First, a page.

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Displaying items by tag: Munster Port

#ScenicPort - Scenic Kinsale with its marina and fishing fleet based in the west Cork harbour is widely renowned for its culinary status, however what is probably less known is its commercial shipping activity, writes Jehan Ashmore.

Around 100 cargoships annually call to Port of Kinsale along with occasional transatlantic superyachts and the odd small cruiseship. Commercial ships take the relative anchorage of the outer harbour downriver from the port on the Bandon estuary that is almost landlocked. Chief imports are bulk animal-foods and exports are timber.

In recent days Afloat monitored one of the larger ships to call that been newbuild Arklow Cape launched in October. The 5,085dwt cargoship having been introduced in November was not on a maiden voyage though it was the newbuild's first port of call to the harbour. Since last night the new ship had departed bound for Foynes. 

Initially on arrival to Kinsale the 87m Arklow Cape, the second of 10 'C' class sisters on order from ASL had anchored in the outer harbour. This is located closer to the famous Old Head of Kinsale. On board was a cargo of malted barley that had been loaded in Poole, Dorset. The seven crew of the Irish flagged Dutch built ship had sailed from the UK port to Kinsale’s single commercial pier.

Three years ago the pier named Custom Quay was given a €1.1m upgrade by the port’s authority, Cork County Council. The investment in port infrastructure saw an improvement to the 60m pier which was extended by 25m.

On completion of the works, the first ship to use the upgraded 85m pier took place in March 2015 with the berthing of Swami, incidentally a former ASL fleetmate named Arklow Swan. The ship’s agent Bandon Co-op who are the licensed stevedores for the Port of Kinsale, were instrumental in facilitating this inaugural call using the newly extended quay. Swami had discharged 3,800 tonnes of fertiliser.

Other cargoes traded through the south Munster port where handling facilities cater for coal, cement, fertiliser and grain.

The lengthened Custom Quay is a considerable improvement compared to the original pier in which a visit was made to during the last decade.

On that occasion when covering the Port of Kinsale for Inshore-Ireland (August 2005) and Ships Monthly (November 2005) another cargoship, Conformity by coincidence had too made a maiden port of call to the harbour. She arrived from Boston, Lincolnshire with a cargo of wheat feed.

 

Published in Ports & Shipping

Whether you're a boat enthusiast, historian, archaeologist, fisherman, or just taken by the natural beauty of Ireland's waterways, you will find something of interest in our Inland pages on Afloat.ie.

Inland Waterways

Ireland is lucky to have a wealth of river systems and canals crossing the country that, while once vital for transporting goods, are today equally as important for angling, recreational boating and of course tourism.

From the Barrow Navigation to the Erne System, the Grand Canal, the Lower Bann, the Royal Canal, the Shannon-Erne Waterway and the Shannon Navigation, these inland waterways are popular year in, year out for anyone with an interest in rambling; flora and fauna; fishing; sailing; motorboating; canoeing, kayaking and waterskiing; and cruising on narrowboats.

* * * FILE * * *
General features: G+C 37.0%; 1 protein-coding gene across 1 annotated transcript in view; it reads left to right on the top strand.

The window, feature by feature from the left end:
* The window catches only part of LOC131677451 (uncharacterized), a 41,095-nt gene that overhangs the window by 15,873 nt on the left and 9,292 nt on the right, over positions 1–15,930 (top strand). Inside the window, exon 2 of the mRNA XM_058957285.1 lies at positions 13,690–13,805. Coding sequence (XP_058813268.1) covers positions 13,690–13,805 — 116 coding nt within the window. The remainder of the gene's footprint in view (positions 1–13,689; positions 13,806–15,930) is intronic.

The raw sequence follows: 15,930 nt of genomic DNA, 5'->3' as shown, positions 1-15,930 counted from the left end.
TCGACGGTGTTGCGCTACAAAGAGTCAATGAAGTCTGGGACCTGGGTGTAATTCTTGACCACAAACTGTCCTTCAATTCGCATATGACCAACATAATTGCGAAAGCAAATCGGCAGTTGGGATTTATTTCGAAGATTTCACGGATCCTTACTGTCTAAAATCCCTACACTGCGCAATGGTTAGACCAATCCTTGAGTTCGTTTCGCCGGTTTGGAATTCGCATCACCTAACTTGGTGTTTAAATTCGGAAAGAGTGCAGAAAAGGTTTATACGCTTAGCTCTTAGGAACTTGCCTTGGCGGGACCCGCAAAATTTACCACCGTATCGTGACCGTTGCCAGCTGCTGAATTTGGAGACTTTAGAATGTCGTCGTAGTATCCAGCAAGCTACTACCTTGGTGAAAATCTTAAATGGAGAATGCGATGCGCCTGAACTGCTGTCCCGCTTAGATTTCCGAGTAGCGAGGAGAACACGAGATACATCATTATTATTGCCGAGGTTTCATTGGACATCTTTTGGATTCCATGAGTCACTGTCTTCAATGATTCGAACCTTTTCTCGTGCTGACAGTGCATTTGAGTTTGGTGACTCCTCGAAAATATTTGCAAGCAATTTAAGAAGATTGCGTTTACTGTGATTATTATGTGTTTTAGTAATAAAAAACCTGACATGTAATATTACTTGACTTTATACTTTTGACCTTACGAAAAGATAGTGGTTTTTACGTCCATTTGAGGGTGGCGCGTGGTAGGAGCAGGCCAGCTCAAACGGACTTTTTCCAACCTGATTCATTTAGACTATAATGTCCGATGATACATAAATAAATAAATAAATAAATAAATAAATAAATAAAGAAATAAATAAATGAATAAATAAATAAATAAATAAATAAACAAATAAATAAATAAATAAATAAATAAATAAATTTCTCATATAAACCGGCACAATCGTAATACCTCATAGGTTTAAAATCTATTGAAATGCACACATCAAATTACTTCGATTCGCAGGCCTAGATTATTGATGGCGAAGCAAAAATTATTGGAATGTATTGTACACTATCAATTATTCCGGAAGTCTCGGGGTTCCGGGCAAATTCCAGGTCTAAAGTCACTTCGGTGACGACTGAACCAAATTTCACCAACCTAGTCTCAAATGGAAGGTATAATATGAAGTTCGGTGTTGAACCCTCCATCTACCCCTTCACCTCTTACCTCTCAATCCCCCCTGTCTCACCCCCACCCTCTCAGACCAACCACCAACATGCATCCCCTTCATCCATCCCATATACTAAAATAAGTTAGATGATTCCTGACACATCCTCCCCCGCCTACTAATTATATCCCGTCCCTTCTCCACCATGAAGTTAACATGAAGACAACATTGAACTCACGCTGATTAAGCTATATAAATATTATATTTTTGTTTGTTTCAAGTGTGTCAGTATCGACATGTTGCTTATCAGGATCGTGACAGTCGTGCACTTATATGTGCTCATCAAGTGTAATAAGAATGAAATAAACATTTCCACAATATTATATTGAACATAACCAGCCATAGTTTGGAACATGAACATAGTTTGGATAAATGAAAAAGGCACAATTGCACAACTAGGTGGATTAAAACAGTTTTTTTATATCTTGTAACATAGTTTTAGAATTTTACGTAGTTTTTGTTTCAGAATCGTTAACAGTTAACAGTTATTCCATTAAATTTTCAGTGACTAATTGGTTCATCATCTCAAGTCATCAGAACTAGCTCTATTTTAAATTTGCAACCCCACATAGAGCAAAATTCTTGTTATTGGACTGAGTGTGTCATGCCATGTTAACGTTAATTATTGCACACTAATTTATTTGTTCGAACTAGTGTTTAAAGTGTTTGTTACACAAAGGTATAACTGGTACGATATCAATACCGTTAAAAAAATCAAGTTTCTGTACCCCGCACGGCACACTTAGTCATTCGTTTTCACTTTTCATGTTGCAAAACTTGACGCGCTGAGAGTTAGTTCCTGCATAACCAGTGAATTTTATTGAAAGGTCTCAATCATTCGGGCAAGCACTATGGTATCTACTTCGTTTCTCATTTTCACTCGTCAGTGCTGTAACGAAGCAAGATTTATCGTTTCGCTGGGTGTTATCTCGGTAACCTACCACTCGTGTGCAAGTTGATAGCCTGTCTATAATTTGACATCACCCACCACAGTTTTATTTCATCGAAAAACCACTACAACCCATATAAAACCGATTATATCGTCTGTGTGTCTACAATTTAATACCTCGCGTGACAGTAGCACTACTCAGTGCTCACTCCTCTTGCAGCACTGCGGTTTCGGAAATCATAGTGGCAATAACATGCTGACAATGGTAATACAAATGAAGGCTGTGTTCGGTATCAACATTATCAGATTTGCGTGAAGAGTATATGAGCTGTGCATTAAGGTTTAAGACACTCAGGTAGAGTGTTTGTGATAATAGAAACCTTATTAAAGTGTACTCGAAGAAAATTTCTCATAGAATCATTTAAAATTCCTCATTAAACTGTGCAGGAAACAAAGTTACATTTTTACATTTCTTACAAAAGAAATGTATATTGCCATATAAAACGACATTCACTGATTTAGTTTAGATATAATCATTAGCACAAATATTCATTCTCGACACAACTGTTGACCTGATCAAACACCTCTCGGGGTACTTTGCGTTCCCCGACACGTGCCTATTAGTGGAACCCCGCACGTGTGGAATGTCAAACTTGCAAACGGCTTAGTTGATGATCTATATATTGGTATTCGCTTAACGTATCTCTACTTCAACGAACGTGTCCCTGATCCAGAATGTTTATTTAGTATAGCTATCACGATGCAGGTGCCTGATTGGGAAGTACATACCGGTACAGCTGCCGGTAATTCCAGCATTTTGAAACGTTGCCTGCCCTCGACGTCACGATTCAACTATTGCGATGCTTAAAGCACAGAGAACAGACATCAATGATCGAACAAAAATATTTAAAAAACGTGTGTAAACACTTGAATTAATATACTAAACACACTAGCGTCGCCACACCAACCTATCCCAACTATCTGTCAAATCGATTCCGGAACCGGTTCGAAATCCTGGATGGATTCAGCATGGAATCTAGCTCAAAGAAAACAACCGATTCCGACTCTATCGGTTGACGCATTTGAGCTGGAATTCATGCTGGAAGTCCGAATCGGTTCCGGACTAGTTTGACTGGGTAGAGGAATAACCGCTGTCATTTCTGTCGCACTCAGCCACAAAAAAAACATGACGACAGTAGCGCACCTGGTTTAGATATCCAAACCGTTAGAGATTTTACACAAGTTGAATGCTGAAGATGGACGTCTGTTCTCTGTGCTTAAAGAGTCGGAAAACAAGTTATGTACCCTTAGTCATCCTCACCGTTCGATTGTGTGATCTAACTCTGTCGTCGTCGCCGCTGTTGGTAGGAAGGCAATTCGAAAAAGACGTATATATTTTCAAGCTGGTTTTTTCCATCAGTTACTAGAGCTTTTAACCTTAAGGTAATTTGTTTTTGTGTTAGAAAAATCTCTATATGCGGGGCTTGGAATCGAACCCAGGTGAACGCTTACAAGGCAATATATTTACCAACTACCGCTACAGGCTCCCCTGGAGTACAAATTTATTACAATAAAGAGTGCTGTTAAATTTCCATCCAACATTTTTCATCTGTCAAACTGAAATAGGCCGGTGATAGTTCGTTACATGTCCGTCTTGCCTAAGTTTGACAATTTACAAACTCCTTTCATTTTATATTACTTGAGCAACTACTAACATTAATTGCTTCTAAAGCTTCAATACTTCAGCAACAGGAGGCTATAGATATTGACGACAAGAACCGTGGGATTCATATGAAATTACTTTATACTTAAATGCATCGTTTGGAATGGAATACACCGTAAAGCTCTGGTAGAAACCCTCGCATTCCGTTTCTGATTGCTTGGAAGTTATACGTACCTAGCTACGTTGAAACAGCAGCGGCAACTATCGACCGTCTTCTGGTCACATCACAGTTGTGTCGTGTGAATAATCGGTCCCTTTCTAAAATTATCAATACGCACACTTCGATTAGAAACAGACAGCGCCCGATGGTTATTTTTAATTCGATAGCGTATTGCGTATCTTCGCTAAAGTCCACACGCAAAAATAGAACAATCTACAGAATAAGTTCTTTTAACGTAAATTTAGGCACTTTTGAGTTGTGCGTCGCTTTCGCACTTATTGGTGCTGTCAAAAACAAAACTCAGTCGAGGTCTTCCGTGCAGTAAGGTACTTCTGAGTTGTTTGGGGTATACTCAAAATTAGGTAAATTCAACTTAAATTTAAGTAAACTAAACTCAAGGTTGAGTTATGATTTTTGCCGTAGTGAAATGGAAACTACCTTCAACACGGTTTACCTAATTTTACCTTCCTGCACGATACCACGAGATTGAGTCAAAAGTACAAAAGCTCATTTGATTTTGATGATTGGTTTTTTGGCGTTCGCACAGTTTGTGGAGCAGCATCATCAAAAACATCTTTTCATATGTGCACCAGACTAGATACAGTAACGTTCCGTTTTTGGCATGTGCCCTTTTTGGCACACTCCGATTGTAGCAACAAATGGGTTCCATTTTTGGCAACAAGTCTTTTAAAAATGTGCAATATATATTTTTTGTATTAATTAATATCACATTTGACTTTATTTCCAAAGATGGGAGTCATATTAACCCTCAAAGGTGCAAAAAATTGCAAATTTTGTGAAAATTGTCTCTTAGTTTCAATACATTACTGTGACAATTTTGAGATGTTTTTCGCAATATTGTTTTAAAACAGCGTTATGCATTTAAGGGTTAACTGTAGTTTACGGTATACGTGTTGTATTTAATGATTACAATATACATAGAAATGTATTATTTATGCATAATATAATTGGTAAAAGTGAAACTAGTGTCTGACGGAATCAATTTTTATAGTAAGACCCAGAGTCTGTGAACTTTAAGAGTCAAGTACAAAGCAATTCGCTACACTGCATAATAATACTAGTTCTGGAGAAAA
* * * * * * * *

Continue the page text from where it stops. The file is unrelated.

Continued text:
Although most will surely identify Ireland's inland waterways with boating holidays and a peaceful afternoon's angling, many varieties of watersport are increasingly favoured activities. Powerboat and Jetski courses abound, as do opportunities for waterskiing or wakeboarding. For those who don't require engine power, there's canoeing and kayaking, as Ireland's waterways have much to offer both recreational paddlers and those looking for more of a challenge. And when it comes to more sedate activities, there's nothing like going for a walk along a canal or river bank following some of the long-distance Waymarked Ways or Slí na Sláinte paths that criss-cross the country.

Ireland's network of rivers, lakes and canals is maintained by Waterways Ireland, which is one of the six North/South Implementation Bodies established under the British-Irish Agreement in 1999. The body has responsibility for the management, maintenance, development and restoration of inland navigable waterways on the island of Ireland, principally for recreational purposes. It also maintains Ireland's loughs, lakes and channels which are sought after for sailing; the network of canal locks and tow paths; as well as any buoys, bridges and harbours along the routes.

Along the Grand and Royal Canals and sections of the Barrow Navigation and the Shannon-Erne Waterway, Waterways Ireland is also responsible for angling activities, and charges Inland Fisheries Ireland with carrying out fisheries development, weed management and ensuring water quality.

Brian Goggin's Inland Blog

Giving his personal perspective on Ireland's Inland Waterways from present-day activities to their rich heritage, Brian Goggin tells it like it is with his Inland Blog.

From recognising achievements in management of the waterways to his worries on the costs of getting afloat on Ireland's canals, Goggin always has something important to say.

He also maintains the website Irish Waterways History that serves as a repository for a wealth of historical accounts of the past commercial and social uses alike of Ireland's rivers and canals, which were once the lifeblood of many a rural community.